Any help would be appreciated.

Can bamboo spread like ivy just by wind, or does it only spread by rhizome??

philinshelton May 18, 2009 at 4:18 pm

It spreads only by rhizome. In your climate, you shouldn’t have to worry about invasiveness. Depending on the number of frost free days you have, and depending on how cold the winters get, you may be able to find a variety that will adapt and grow well. It generally doesn’t grow very well in most of Eastern WA. Not sure how it will affect the pines

PP June 9, 2009 at 10:24 pm

Hi, I am “bamboo-lover” so as a bamboo beginner from Malaysia.
You hv great info here, thanks for sharing. Welcome to my blog and share more details with me. Thanks.

philinshelton June 10, 2009 at 6:33 am

I am glad you found the information useful!

Werner Michael Heus October 9, 2009 at 4:27 pm

Hello Phil,
I “only” can congrate you to this great blog and the concrte info. I`m myself a bamboo lover since long time and with the inspiration I got from your blog, I started myself a bamboo blog.

I hope you will have an eye on it and wish you good luck on all your ways
Kind regards from “good old” Germany
Werner Michael

philinshelton October 9, 2009 at 4:51 pm

Thanks! I am glad you enjoy the information and will be looking forward to reading your blog articles!

Gary Zerbst May 2, 2010 at 12:31 pm

I live on Lopez Island in the San Juan Islands of Washington in the rain shadow of the Olympic Mountains. We have about 20 inches annual rainfall. The clayey soil here is poorly drained in winter and dry as old popcorn in summer. We have many deer that seem to browse in our meadow but the real deer damage to our unfenced plants is done by the deer rattling their antlers against our plants or rubbing the velvet off.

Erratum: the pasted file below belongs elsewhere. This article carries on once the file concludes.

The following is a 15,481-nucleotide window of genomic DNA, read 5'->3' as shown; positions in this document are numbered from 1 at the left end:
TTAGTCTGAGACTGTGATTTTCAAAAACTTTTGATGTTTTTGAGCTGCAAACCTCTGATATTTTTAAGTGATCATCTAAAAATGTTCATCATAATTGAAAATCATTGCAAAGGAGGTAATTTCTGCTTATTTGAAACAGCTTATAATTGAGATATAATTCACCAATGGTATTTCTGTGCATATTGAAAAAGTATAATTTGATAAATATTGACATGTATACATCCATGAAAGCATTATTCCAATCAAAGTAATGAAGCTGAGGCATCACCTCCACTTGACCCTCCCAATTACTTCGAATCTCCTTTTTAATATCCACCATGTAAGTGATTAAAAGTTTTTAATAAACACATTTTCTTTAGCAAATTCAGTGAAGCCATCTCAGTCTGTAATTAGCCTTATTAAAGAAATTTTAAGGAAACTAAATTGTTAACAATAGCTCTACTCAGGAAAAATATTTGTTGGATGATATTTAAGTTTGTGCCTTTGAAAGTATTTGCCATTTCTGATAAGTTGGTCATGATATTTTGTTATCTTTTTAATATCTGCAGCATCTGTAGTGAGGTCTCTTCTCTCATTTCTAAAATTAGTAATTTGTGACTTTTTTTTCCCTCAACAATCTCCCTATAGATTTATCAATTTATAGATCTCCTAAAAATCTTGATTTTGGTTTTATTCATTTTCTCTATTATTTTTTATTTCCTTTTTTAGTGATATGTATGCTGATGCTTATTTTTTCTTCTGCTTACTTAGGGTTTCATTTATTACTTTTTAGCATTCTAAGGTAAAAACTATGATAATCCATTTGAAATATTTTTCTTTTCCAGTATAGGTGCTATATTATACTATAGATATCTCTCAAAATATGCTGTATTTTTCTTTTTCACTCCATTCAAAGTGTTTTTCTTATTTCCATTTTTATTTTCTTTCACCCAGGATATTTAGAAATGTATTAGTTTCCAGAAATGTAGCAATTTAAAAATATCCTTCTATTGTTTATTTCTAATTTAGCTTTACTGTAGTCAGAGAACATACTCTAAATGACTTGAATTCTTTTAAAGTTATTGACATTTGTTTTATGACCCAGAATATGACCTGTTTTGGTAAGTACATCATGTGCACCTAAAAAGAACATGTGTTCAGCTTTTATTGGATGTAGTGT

I would like a clumping low (under 15 ft) shrubby bamboo to plant about 10 ft away from the west side of our house with no shade from the afternoon sun but shaded until about noon by the shadow of the house. That would put it about 300 ft away from the beach which is to the east of our house and which creates a marine tempered climate with frequent breezy days. It must not grow into or interfere with the perimeter drains that keep the crawlspace from flooding in winter. Before I found your website I had ordered a Fargesia Denudata. Now I’m wondering if that was the right choice.
PS: I could not find your address on your website. Did I just miss it?
Your internet “handle” seems to indicate Shelton WA. Is my guess correct?
Can I buy bamboo from you or is your website primarily a private enthusiast’s blog?

Michal Odendaal February 28, 2013 at 12:45 am

Please could you send me contact information of anybody in South Africa who grows bamboo. The Moso specie (used to make scaffolding) or Balcoa is what I am looking for. Or any specie that you might think is as strong as those two species. I want to build surfboards using the bamboo to construct the inner core of the boards.
Your help is dearly appreciated.
Kind Regards
Michal – +27 72 976 9134

malak taha May 7, 2015 at 10:01 am

well im doing a project in my science class and need info about bamboo so i refered to this and go my info thanks!!!